Is the FCC Forcing Consumers to Pay $225 to File Complaints? It's Complicated
Having your voice heard at the Federal Communications Commission could soon cost you hundreds of dollars, according to congressional Democrats who oppose a looming rule change. But that may not be the case after all, a review of the FCC proposal shows.
At issue is a proposal that the FCC is expected to vote on July 12 that looks at the agency’s process for handling “informal” complaints — the kind you might file if you’ve received an unwanted robocall or if you’ve heard something indecent on the radio. Under the proposal, the FCC could pass the informal complaints it receives directly to the companies that consumers are complaining about. That might result in FCC staff no longer reviewing those submissions. And customers who receive no relief from the companies would then be forced to lodge a “formal” complaint at the FCC, an existing procedure that costs $225.
The proposed changes to the FCC rules allow for the agency to send complaints to companies, and they do recommend that consumers who are dissatisfied with the results file a “formal” complaint. But both the new policy and the existing policy are worded similarly. The rest of the FCC proposal largely deals with formal complaints and their associated processes, including fact-finding, conferences between parties that are in dispute and establishing timelines for quick complaint resolution.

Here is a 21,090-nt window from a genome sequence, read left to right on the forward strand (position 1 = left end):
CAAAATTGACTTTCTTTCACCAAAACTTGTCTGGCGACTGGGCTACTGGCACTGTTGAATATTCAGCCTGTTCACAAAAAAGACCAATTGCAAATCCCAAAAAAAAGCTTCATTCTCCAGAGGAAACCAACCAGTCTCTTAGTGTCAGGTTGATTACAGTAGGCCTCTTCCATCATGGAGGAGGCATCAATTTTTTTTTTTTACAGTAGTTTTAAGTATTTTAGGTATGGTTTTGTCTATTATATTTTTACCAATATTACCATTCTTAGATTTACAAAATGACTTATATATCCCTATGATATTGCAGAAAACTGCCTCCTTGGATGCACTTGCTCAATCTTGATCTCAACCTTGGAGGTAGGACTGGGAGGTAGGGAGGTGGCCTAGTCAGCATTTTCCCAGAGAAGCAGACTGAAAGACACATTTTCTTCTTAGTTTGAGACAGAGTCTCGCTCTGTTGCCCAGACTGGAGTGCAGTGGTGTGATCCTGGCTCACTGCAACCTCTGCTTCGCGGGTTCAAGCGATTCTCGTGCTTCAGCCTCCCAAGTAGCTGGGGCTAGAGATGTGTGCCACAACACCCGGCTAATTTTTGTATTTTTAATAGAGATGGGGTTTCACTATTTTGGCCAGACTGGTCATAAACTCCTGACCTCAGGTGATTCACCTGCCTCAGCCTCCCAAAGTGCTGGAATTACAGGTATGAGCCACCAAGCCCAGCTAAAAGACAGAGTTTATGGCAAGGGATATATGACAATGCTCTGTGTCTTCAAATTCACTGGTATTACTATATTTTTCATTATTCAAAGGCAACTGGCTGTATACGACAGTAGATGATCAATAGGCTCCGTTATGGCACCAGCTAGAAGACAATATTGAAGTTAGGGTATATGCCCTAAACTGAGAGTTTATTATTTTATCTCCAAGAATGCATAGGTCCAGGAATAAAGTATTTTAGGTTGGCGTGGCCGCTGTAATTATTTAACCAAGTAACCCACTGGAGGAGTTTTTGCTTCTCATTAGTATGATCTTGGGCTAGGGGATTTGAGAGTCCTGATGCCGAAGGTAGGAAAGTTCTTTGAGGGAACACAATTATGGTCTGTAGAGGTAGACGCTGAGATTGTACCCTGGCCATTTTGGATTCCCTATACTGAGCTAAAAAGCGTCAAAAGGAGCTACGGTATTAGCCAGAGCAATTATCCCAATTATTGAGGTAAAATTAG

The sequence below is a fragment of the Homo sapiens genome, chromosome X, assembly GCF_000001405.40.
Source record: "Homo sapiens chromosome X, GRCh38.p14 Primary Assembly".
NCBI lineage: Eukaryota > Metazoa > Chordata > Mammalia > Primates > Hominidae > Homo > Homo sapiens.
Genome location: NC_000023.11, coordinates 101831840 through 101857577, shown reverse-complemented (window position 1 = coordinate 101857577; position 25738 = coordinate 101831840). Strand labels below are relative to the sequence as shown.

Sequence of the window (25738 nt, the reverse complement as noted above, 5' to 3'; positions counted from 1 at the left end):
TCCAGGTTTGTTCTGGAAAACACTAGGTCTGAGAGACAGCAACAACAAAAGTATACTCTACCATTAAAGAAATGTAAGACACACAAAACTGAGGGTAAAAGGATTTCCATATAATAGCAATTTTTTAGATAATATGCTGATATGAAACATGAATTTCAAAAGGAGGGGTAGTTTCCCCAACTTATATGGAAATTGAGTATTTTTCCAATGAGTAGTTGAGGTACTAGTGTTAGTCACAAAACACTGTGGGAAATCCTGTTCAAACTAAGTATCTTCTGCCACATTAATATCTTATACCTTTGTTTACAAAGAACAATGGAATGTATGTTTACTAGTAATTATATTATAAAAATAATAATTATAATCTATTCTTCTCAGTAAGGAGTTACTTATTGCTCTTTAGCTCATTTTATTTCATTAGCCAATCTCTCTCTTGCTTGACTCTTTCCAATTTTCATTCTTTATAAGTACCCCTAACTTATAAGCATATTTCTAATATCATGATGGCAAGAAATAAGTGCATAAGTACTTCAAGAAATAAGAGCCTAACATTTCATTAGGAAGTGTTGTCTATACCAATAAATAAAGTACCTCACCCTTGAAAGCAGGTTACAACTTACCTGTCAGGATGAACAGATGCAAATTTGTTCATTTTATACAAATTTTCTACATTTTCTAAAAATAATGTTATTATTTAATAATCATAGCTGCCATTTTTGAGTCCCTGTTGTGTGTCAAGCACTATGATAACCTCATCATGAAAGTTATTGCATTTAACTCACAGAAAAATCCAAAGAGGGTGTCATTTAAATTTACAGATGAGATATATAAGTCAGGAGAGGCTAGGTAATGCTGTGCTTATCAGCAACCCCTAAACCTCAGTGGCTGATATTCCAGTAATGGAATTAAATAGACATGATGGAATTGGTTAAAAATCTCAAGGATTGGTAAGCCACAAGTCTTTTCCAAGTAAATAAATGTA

The proposed changes alone do not rule out the possibility of the FCC cutting back on its staff’s involvement with consumers who file informal complaints. But the changes do not appear to push consumers toward filing formal complaints any more than the current policy does. And the FCC confirmed that agency officials will remain engaged with informal complainants under the updated policy.
No, the FCC is not forcing consumers to pay $225 to file complaints “This is bonkers”: FCC wants to stop reviewing most complaints about ISPs (ars technica)